There’s just been such a big transition since COVID in how people function at work and at clubs in general. So being attuned to that and monitoring how people are now using downtown, and being able to react and be prepared for the unknown is perhaps the most important thing.

There are some pros and cons to what these changes can mean for clubs. The “pro” is that it can be nice to come to the club, do a couple of Zoom calls, get a workout in, have some lunch, and do a few more Zoom calls or work on your computer. So we can leverage that and become this one place for every thing you could need. But when so much of your business was predicated on business functions, now it’s going to shift to social. For us, that’s going to change our business model. 

We are losing more in food and beverage than we used to and that impacts us somewhat significantly at the financial end. So what do you do financially to make sure you’re still modeling the way you want to model, and performing the way you want to perform? 

For me, there’s also some caution from dealing with inflation and other things, and we’ve had several years of significant dues increases. There’s a delicate balance there between what happens in the next few years to give us the financial ability to continue to do what we need to do and still be a value for membership. 

Steven Freund: I think it’s fair to say we’ve all experienced an influx of membership. Our club’s 50 years old, but one-third of our membership joined in the last five years; I think we’ve added 1,350 members in that time. There are some ins and outs to that. It’s a different generation of members; they’re younger and the expectations are different. 

We’ve adopted a model of creating free-standing restaurant concepts, with different concepts stratified by price point and their degree of formality—everything from sushi and noodles to steakhouse to fast-casual to seafood to Italian to sports bar. And we’ve really endeavored to make them as competitive as if they were a free-standing restaurant, because I think that’s how our members want to live their lives. They want to go to a quality place, not just “go to the club.”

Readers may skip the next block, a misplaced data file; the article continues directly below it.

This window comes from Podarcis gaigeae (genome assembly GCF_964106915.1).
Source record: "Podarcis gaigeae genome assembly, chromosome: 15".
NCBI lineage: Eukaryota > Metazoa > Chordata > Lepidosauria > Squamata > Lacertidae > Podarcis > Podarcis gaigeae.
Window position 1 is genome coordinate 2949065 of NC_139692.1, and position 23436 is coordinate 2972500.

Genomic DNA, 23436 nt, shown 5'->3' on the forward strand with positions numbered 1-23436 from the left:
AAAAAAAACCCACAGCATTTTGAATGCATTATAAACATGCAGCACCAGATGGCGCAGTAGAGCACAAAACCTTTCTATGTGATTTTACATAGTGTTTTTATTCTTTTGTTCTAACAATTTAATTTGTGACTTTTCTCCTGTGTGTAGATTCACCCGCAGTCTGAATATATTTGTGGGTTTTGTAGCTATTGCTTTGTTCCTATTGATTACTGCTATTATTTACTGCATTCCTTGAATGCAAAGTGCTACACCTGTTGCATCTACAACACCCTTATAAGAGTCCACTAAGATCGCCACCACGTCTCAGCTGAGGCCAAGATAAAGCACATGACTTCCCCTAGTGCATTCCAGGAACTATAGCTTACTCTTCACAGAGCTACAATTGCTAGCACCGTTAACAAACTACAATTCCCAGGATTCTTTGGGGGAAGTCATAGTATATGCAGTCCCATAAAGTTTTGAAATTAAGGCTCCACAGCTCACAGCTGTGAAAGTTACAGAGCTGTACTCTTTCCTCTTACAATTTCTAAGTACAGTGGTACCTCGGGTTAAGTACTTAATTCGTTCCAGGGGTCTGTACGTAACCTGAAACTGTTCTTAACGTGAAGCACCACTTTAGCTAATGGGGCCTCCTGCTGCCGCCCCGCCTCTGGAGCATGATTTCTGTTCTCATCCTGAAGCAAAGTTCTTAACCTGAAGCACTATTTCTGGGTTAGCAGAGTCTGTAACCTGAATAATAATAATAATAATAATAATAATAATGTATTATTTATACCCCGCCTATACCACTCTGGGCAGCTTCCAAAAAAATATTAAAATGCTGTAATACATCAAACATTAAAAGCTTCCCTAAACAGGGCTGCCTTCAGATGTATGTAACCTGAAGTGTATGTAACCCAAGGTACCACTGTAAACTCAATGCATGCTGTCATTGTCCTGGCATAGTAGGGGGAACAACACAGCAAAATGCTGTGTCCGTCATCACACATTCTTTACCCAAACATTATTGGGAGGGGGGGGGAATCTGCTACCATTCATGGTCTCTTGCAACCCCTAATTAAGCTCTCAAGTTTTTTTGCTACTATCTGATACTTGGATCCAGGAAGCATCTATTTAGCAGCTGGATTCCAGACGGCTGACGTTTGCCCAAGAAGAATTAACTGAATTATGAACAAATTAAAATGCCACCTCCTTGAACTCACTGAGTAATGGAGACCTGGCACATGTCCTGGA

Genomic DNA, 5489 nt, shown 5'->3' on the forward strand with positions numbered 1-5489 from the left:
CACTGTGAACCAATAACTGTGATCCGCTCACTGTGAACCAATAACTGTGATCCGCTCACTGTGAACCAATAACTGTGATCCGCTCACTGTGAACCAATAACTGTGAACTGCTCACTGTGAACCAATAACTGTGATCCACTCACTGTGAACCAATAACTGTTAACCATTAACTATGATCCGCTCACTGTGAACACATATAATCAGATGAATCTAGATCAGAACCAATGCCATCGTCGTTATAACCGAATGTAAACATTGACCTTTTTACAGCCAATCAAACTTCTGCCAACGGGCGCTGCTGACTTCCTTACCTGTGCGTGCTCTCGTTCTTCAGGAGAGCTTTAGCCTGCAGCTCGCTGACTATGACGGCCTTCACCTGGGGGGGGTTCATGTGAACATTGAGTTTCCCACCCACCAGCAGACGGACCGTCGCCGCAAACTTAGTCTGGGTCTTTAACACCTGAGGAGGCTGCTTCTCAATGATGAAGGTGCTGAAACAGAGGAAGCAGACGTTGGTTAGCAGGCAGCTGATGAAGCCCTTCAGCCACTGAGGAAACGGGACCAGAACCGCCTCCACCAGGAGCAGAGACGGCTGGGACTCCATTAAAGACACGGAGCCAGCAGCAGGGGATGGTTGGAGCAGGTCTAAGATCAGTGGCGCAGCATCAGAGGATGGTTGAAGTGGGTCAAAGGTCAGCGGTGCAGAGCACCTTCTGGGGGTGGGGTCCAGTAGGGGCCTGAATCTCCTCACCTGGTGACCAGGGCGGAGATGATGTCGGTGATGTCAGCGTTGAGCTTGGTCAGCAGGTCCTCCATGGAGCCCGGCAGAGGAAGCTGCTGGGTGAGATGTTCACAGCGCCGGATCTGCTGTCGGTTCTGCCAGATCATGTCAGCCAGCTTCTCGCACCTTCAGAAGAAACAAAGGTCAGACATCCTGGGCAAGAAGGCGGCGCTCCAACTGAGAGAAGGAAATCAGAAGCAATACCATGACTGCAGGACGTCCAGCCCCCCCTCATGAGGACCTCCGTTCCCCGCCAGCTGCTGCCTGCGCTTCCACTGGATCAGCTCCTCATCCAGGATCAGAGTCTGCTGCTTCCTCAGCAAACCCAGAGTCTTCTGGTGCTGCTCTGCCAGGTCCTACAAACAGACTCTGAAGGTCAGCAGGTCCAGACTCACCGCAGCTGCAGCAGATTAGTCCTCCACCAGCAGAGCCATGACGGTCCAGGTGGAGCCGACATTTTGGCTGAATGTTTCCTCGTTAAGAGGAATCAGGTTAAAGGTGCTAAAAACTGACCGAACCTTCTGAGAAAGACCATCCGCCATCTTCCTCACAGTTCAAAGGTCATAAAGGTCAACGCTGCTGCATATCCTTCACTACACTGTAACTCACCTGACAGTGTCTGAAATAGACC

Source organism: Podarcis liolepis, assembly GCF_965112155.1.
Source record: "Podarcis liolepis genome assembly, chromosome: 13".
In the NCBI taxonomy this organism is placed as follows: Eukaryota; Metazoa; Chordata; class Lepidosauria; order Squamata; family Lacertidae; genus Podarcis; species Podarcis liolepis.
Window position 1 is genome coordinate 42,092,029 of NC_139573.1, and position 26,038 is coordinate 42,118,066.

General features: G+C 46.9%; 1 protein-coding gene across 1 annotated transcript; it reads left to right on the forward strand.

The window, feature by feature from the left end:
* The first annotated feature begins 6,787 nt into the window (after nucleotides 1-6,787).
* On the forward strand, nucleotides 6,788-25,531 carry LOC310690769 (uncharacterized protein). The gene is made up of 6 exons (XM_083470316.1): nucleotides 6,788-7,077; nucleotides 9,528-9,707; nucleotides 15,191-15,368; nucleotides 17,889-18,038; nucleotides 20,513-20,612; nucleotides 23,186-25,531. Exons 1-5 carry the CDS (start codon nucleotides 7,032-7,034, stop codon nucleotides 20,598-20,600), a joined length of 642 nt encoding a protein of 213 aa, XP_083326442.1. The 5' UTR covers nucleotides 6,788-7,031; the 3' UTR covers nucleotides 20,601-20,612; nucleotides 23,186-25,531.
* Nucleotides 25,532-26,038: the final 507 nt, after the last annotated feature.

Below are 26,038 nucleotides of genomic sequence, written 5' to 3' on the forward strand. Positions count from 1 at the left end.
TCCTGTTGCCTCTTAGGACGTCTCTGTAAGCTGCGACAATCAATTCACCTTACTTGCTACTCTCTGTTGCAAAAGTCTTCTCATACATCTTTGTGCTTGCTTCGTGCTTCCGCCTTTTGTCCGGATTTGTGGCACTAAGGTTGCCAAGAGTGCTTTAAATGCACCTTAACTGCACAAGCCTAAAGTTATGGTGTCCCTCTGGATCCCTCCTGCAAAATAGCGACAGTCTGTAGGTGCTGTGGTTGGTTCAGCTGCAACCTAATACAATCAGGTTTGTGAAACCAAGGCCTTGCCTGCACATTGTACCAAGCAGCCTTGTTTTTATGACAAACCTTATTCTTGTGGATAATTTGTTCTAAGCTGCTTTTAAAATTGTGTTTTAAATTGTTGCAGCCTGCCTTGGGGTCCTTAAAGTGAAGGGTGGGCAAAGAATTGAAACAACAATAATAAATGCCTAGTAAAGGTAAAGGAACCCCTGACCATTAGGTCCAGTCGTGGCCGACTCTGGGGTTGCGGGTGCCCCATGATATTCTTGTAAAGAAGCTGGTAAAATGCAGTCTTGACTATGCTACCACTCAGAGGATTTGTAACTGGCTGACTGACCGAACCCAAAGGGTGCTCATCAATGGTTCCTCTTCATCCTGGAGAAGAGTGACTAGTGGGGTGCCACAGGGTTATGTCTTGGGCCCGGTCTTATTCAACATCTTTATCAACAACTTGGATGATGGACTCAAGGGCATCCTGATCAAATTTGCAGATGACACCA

We’re also giving a lot of thought to what the future looks like and what this generation wants from their club. As Charles said, the “one place” idea. My house is where I sleep, but my club is where I do everything else. This helps us because we’re a residential club – while your house is your “crash pad,” your club is where the rest of your life happens. 

So that leads to many things that we need to give serious thought to now. While we have a couple of treatment rooms, it’s not a spa, and we believe we now need, because of the membership base we have, a proper spa and salon to service our members. 

We also believe we need new manifestations of golf – yes, we have six championship golf courses, but whether it’s a par-three or putting course, we think that’s a relevant amenity to that segment of our membership. We’re also going to add a Toptracer range with 10 hitting bays this year, because we think that’s a gateway into the game that will help keep our golf program robust. 

We’re also looking at having an adult pool—while we have two big pools, with the intergenerational  conflict, we think some of the adults would appreciate a sanctuary or refuge-type of experience. And we’re looking at further expansion of our wellness centers. We have 52,000 sq. ft under roof as it is, but the minute we built it, or expanded it the last time, we realized it’s not big enough; we need more functional training space and redundancy in all of our strength-training equipment. I hate to use it as an example, but at Planet Fitness, they have a ton of equipment and redundancy of all their most popular pieces of equipment. And we believe that we need that because of the patronage we now have. 

Just in general, we’re all dealing with space constraints to some degree, because we’ve seen this influx of membership. Luxury by definition has the quality of abundance and space.  It has this perception of ‘I can do what I want to do when I want to do it with my friends, and I’m not standing in line or competing for tee times.’ So we’re giving a lot of thought to those elements as we think about the future of the club.

Mark Snure: We’re trying to stick to what we are. We changed our banquet policy and we’re now doing $4 million more a year in member revenue because the club’s more accessible—it doesn’t have all the charities and banquets glomming it up, and members want to be there and use it.